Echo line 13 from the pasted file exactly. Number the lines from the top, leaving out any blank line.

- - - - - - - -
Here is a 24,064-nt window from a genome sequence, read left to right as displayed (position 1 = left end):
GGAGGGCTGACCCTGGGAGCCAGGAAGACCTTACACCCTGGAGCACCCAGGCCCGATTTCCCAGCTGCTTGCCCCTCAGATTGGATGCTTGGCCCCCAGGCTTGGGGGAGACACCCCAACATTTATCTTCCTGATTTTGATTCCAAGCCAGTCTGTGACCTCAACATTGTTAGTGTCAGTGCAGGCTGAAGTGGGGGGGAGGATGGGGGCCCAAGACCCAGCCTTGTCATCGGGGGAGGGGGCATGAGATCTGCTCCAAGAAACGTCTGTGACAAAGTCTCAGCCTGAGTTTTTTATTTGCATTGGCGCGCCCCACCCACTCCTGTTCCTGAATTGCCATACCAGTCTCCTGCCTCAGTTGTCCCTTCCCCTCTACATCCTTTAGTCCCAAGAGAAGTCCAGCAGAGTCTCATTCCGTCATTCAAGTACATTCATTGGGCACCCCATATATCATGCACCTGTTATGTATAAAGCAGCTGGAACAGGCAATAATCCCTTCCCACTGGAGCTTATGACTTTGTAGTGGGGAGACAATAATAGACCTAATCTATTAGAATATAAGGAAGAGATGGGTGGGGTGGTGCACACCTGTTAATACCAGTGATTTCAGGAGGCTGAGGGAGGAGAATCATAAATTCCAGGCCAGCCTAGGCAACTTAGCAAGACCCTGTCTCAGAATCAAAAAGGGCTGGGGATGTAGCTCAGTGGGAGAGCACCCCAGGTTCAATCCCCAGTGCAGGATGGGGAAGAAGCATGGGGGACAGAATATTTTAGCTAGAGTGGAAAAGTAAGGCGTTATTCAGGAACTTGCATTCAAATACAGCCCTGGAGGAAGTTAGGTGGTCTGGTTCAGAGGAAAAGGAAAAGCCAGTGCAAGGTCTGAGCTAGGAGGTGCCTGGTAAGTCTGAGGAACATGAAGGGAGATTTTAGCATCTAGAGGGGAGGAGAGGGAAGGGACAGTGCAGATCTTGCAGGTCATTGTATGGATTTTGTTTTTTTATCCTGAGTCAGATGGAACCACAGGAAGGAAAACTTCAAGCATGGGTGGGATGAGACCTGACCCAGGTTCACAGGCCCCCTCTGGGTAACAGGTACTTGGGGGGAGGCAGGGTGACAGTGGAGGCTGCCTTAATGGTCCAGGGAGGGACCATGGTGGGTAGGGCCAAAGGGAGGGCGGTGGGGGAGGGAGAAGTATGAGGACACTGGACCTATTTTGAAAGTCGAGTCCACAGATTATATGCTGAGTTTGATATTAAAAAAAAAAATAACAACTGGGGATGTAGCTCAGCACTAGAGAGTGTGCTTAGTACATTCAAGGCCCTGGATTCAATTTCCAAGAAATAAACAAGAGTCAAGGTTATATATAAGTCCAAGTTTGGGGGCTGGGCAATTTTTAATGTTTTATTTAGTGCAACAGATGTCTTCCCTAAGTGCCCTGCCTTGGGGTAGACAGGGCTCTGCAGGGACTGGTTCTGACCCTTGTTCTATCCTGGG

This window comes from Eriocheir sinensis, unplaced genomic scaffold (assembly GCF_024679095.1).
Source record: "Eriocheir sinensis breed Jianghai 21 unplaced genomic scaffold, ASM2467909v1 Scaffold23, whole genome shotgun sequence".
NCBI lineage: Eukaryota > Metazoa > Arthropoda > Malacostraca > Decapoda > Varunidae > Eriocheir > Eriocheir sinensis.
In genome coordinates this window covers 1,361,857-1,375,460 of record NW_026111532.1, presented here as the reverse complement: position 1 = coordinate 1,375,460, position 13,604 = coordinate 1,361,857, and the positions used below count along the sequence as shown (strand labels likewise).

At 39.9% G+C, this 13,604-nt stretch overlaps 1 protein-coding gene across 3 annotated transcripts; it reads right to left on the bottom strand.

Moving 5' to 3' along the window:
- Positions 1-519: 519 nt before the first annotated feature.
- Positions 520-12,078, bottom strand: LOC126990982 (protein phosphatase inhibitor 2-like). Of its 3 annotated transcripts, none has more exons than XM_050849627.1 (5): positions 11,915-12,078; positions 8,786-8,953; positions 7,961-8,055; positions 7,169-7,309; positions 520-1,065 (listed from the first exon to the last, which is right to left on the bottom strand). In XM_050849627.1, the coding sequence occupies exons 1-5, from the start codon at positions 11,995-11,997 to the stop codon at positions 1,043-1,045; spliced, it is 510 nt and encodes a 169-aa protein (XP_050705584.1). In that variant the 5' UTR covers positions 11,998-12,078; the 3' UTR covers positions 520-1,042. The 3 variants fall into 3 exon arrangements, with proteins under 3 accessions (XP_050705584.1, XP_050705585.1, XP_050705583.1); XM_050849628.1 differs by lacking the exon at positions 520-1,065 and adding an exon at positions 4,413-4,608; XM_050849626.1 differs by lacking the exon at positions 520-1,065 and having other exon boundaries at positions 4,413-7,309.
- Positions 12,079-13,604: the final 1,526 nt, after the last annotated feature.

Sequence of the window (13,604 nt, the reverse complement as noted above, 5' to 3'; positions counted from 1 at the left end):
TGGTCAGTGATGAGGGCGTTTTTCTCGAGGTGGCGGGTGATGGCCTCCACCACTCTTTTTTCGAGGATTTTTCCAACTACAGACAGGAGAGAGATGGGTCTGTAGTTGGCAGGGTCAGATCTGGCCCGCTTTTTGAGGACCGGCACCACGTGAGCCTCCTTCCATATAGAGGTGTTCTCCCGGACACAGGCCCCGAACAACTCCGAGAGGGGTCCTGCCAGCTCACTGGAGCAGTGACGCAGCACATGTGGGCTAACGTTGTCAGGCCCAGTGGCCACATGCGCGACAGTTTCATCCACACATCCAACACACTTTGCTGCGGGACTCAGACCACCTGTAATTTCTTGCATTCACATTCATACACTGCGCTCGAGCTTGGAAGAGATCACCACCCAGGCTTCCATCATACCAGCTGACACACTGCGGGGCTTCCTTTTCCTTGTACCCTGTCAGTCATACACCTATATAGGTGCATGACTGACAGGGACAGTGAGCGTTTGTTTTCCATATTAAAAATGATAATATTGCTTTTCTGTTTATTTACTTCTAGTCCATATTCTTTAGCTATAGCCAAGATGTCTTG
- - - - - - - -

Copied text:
TGGTCAGTGATGAGGGCGTTTTTCTCGAGGTGGCGGGTGATGGCCTCCACCACTCTTTTTTCGAGGATTTTTCCAACTACAGACAGGAGAGAGATGGGTCTGTAGTTGGCAGGGTCAGATCTGGCCCGCTTTTTGAGGACCGGCACCACGTGAGCCTCCTTCCATATAGAGGTGTTCTCCCGGACACAGGCCCCGAACAACTCCGAGAGGGGTCCTGCCAGCTCACTGGAGCAGTGACGCAGCACATGTGGGCTAACGTTGTCAGGCCCAGTGGCCACATGCGCGACAGTTTCATCCACACATCCAACACACTTTGCTGCGGGACTCAGACCACCTGTAATTTCTTGCATTCACATTCATACACTGCGCTCGAGCTTGGAAGAGATCACCACCCAGGCTTCCATCATACCAGCTGACACACTGCGGGGCTTCCTTTTCCTTGTACCCTGTCAGTCATACACCTATATAGGTGCATGACTGACAGGGACAGTGAGCGTTTGTTTTCCATATTAAAAATGATAATATTGCTTTTCTGTTTATTTACTTCTAGTCCATATTCTTTAGCTATAGCCAAGATGTCTTG